KENNEALLY: Rachelle Gardner, has all the change, then, drawn your attention to areas that in the past would not have gotten quite as much scrutiny?

GARDNER: Yes. When it comes to author advocacy, that’s a great term. One of the things that has really changed it is in addition to all of the things that Robert has been saying, we’ve seen huge changes not just with digital and e-books, but just in the zeitgeist of our culture.

With the Internet, people are more and more believing that information should be free. People are not separating information from a person who wrote a book that’s full of information, but they may have spent weeks, months, years researching and writing that, and putting that together into information that is now useful. There’s this huge groundswell, particularly amongst, I’d say, the younger folks, the millennials, that have a really hard time understanding why we even have copyright, and why it’s not OK to download all your books for free from Scribd and that kind of thing. We’re battling that, as well, in terms of advocating for our authors and making sure that they get paid for the work that they’ve done.

KENNEALLY: Jason Ashlock, it’s about the author being at the center of your world as an agent or as a manager, a radical mediator. But is there a threat that the author may not stay for long at the center? Are there forces at play? Are you concerned at all that the author could be displaced in some ways?

ASHLOCK: Yeah. I think you and I spoke about this about a year ago on an interview that we did together. As Robert has mentioned earlier on the panel, the dominant retail force in the space right now is not just a dominant retail force. Increasingly it’s a dominant everything else in the middle of the value chain force, which has the potential to limit authors to roles of service providers, where they’re just generating the content that supports the larger mechanism.

KENNEALLY: Are we going to name that force?

ASHLOCK: It doesn’t need to be named, does it?

KENNEALLY: It’s the force that cannot be named.

ASHLOCK: It’s like Voldemort, right? Yeah, and I think what you and I spoke about a year ago was not just the abstract structural threat of that, but that when the industry begins to circle around and be subservient to a single player, then the author necessarily gets moved out of the middle of the system and gets put on the outside.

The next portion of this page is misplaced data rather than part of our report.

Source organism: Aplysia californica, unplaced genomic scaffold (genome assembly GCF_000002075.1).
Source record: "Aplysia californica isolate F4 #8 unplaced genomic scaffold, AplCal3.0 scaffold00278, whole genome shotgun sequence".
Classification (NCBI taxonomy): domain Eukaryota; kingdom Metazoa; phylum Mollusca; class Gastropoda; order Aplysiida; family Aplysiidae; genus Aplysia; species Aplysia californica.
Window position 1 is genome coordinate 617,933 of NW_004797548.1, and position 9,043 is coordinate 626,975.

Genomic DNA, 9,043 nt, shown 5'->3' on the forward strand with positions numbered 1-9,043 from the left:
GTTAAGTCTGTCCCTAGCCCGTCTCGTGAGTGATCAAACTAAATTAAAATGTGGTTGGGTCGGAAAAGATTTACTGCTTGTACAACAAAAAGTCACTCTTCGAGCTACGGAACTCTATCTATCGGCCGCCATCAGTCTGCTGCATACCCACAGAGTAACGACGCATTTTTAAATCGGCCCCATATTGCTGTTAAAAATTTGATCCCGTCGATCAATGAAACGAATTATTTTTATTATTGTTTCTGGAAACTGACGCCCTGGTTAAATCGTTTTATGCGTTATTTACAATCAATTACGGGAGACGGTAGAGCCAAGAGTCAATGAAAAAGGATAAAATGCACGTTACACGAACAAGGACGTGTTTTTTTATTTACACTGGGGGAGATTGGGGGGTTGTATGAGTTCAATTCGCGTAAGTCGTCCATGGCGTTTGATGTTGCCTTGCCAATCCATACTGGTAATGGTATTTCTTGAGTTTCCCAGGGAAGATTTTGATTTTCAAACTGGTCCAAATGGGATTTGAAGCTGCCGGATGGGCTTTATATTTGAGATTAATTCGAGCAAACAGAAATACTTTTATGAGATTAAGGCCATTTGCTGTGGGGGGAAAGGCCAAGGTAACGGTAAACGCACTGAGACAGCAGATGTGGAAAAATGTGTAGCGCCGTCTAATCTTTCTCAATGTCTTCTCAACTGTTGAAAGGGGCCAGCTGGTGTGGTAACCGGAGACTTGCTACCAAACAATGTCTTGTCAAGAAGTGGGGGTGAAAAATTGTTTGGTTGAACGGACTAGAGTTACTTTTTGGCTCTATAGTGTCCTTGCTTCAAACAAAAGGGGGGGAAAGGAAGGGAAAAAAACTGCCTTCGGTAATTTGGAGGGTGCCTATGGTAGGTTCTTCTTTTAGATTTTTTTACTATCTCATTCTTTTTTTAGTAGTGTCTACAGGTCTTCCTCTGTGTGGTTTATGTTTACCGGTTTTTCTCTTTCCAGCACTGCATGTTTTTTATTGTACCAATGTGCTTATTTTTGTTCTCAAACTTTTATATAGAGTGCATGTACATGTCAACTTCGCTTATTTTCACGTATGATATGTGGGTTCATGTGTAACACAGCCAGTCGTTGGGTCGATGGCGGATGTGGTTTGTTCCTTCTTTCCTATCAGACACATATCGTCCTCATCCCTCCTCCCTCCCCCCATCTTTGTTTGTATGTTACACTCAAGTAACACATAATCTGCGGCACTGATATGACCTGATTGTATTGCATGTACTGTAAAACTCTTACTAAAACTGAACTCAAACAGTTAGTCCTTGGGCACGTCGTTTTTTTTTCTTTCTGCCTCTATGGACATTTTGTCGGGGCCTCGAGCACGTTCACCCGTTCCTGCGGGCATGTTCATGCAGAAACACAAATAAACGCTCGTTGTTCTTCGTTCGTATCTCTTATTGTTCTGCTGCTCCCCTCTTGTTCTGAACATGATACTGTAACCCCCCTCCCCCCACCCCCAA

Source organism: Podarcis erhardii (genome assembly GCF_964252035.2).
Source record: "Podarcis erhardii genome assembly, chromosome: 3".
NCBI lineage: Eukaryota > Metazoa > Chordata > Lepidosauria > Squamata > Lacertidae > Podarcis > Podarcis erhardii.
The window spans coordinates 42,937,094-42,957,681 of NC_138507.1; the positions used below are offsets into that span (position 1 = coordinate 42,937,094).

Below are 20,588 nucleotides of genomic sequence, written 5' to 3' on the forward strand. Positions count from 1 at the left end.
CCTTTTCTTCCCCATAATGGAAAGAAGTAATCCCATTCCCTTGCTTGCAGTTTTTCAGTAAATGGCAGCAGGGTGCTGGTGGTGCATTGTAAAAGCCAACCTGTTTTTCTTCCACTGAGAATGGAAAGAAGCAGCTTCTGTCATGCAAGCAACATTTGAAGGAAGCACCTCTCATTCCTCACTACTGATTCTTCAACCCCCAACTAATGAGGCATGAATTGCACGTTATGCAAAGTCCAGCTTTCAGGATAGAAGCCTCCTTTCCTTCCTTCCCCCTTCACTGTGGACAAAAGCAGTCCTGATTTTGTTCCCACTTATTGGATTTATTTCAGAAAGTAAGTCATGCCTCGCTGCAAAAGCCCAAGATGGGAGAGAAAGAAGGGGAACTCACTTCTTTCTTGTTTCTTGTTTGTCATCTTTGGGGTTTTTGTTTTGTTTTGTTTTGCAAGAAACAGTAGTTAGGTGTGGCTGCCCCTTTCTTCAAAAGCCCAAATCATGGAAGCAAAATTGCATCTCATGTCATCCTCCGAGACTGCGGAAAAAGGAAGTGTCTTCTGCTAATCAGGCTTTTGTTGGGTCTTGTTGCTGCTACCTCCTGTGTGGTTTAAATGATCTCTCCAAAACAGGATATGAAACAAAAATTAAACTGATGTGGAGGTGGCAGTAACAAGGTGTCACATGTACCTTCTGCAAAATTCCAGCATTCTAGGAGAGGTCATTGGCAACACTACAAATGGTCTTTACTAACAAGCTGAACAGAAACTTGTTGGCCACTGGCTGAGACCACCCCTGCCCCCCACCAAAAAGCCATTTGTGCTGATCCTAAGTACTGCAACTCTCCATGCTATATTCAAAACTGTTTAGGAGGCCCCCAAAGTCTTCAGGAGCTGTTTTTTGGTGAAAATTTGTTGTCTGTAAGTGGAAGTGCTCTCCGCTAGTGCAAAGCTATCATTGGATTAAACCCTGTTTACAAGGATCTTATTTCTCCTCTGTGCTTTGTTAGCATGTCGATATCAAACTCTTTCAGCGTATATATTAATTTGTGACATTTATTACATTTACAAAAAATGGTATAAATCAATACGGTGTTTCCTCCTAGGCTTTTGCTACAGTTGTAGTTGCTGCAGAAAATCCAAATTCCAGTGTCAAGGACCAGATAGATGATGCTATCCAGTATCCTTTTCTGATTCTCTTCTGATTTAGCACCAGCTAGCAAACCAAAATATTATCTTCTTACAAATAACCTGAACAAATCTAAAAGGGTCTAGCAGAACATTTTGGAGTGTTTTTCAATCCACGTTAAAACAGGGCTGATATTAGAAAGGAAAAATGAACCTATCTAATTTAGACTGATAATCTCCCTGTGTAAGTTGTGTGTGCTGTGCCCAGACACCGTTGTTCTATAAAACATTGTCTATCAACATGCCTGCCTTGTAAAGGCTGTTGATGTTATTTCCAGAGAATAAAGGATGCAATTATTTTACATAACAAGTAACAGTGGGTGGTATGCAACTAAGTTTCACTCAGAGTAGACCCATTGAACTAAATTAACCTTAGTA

KENNEALLY: Right. Copyright, one part of it is about control. Authors and agents, self-published or otherwise, have always had concerns around the control of their work. I think what you’re envisioning is a world where that control may be diminished.

ASHLOCK: Yes, possibly. I think I was thinking less about that, although I think you’re right. I would have to give it some more thought. I was thinking more about the idea that it seems that in the past four or five years, we have all so readily – not all of us, but so many of us have so readily run towards the opportunity in digital-first publishing that was presented and really built by KDP. But the rush towards that, the almost thoughtless rush towards that and the excitement towards it, really puts so many of us in a very precarious position when the rules of the game change even slightly.

Yet if agents were linking arms with the author in the center of the dynamic, then Amazon simply becomes another possible partner. They don’t become the dominant force. They don’t become the guy. They don’t become the one that we all sort of wished to be chosen by. They become just another option, and that’s a much healthier way of looking at them than the way they’re perceived now by many in the self-publishing community.

KENNEALLY: I want to ask Steve Axelrod. It’s a beautiful day in May. Book Expo is in full flower right now. There’s a great crowd upstairs. What’s your sense of looming dangers for not just the profession of literary agent, but for the authors you represent?

AXELROD: I think there are a number of dangers. I think the fallout or the consequences of a bad resolution of the Hachette-Amazon contretemps is potentially disastrous for all of us. Certainly all of us up here, and probably all of us in the room. One of the things that has been in the news regularly is how Simon & Schuster, and then HarperCollins, and this one and that one – their unit sales are flat, but their profit is up because of the e-book adoption. Amazon, on the other hand, has been in the news and pummeled in the stock market recently, because their bottom line is so anemic. Careful readers in Seattle clearly saw a pool of profit in the publishers’ bottom line that they want to send a long straw down and suck up. I think if they’re allowed to do it, it’s going to have profound consequences for all of us.